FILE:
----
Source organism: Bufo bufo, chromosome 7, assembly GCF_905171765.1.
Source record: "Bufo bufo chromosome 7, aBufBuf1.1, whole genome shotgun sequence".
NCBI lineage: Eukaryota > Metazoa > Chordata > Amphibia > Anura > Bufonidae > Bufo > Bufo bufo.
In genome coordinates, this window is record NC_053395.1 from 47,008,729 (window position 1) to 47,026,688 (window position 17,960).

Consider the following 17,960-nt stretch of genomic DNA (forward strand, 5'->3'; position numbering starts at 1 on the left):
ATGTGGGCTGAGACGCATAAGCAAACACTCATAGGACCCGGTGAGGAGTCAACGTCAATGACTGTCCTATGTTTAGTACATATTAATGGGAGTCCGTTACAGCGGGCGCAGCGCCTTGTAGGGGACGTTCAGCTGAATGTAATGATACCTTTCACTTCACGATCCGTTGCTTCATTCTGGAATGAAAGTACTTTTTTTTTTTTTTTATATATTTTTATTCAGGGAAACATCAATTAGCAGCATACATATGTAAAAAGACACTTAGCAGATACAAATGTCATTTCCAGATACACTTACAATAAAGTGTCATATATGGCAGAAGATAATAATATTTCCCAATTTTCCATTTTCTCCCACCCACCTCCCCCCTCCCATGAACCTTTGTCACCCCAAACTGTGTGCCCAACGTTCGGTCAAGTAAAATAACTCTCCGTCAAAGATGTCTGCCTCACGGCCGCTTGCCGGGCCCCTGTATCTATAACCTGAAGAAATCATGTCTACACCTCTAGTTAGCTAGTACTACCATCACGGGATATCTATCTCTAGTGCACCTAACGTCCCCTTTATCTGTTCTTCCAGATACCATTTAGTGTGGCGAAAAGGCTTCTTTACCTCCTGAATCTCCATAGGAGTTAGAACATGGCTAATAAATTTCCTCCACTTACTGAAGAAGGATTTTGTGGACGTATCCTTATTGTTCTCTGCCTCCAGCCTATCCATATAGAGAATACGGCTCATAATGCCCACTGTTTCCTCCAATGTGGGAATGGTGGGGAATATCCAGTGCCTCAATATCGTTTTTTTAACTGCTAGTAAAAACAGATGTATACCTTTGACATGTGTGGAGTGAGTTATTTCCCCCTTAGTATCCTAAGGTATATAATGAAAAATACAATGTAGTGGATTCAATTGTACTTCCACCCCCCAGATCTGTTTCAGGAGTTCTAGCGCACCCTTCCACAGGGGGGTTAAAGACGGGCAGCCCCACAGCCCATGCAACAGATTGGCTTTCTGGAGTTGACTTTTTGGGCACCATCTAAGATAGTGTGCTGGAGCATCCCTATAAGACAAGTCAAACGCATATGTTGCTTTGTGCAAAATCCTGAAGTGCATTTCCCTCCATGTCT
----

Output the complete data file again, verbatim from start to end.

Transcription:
Source organism: Bufo bufo, chromosome 7, assembly GCF_905171765.1.
Source record: "Bufo bufo chromosome 7, aBufBuf1.1, whole genome shotgun sequence".
NCBI lineage: Eukaryota > Metazoa > Chordata > Amphibia > Anura > Bufonidae > Bufo > Bufo bufo.
In genome coordinates, this window is record NC_053395.1 from 47,008,729 (window position 1) to 47,026,688 (window position 17,960).

Consider the following 17,960-nt stretch of genomic DNA (forward strand, 5'->3'; position numbering starts at 1 on the left):
ATGTGGGCTGAGACGCATAAGCAAACACTCATAGGACCCGGTGAGGAGTCAACGTCAATGACTGTCCTATGTTTAGTACATATTAATGGGAGTCCGTTACAGCGGGCGCAGCGCCTTGTAGGGGACGTTCAGCTGAATGTAATGATACCTTTCACTTCACGATCCGTTGCTTCATTCTGGAATGAAAGTACTTTTTTTTTTTTTTTATATATTTTTATTCAGGGAAACATCAATTAGCAGCATACATATGTAAAAAGACACTTAGCAGATACAAATGTCATTTCCAGATACACTTACAATAAAGTGTCATATATGGCAGAAGATAATAATATTTCCCAATTTTCCATTTTCTCCCACCCACCTCCCCCCTCCCATGAACCTTTGTCACCCCAAACTGTGTGCCCAACGTTCGGTCAAGTAAAATAACTCTCCGTCAAAGATGTCTGCCTCACGGCCGCTTGCCGGGCCCCTGTATCTATAACCTGAAGAAATCATGTCTACACCTCTAGTTAGCTAGTACTACCATCACGGGATATCTATCTCTAGTGCACCTAACGTCCCCTTTATCTGTTCTTCCAGATACCATTTAGTGTGGCGAAAAGGCTTCTTTACCTCCTGAATCTCCATAGGAGTTAGAACATGGCTAATAAATTTCCTCCACTTACTGAAGAAGGATTTTGTGGACGTATCCTTATTGTTCTCTGCCTCCAGCCTATCCATATAGAGAATACGGCTCATAATGCCCACTGTTTCCTCCAATGTGGGAATGGTGGGGAATATCCAGTGCCTCAATATCGTTTTTTTAACTGCTAGTAAAAACAGATGTATACCTTTGACATGTGTGGAGTGAGTTATTTCCCCCTTAGTATCCTAAGGTATATAATGAAAAATACAATGTAGTGGATTCAATTGTACTTCCACCCCCCAGATCTGTTTCAGGAGTTCTAGCGCACCCTTCCACAGGGGGGTTAAAGACGGGCAGCCCCACAGCCCATGCAACAGATTGGCTTTCTGGAGTTGACTTTTTGGGCACCATCTAAGATAGTGTGCTGGAGCATCCCTATAAGACAAGTCAAACGCATATGTTGCTTTGTGCAAAATCCTGAAGTGCATTTCCCTCCATGTCT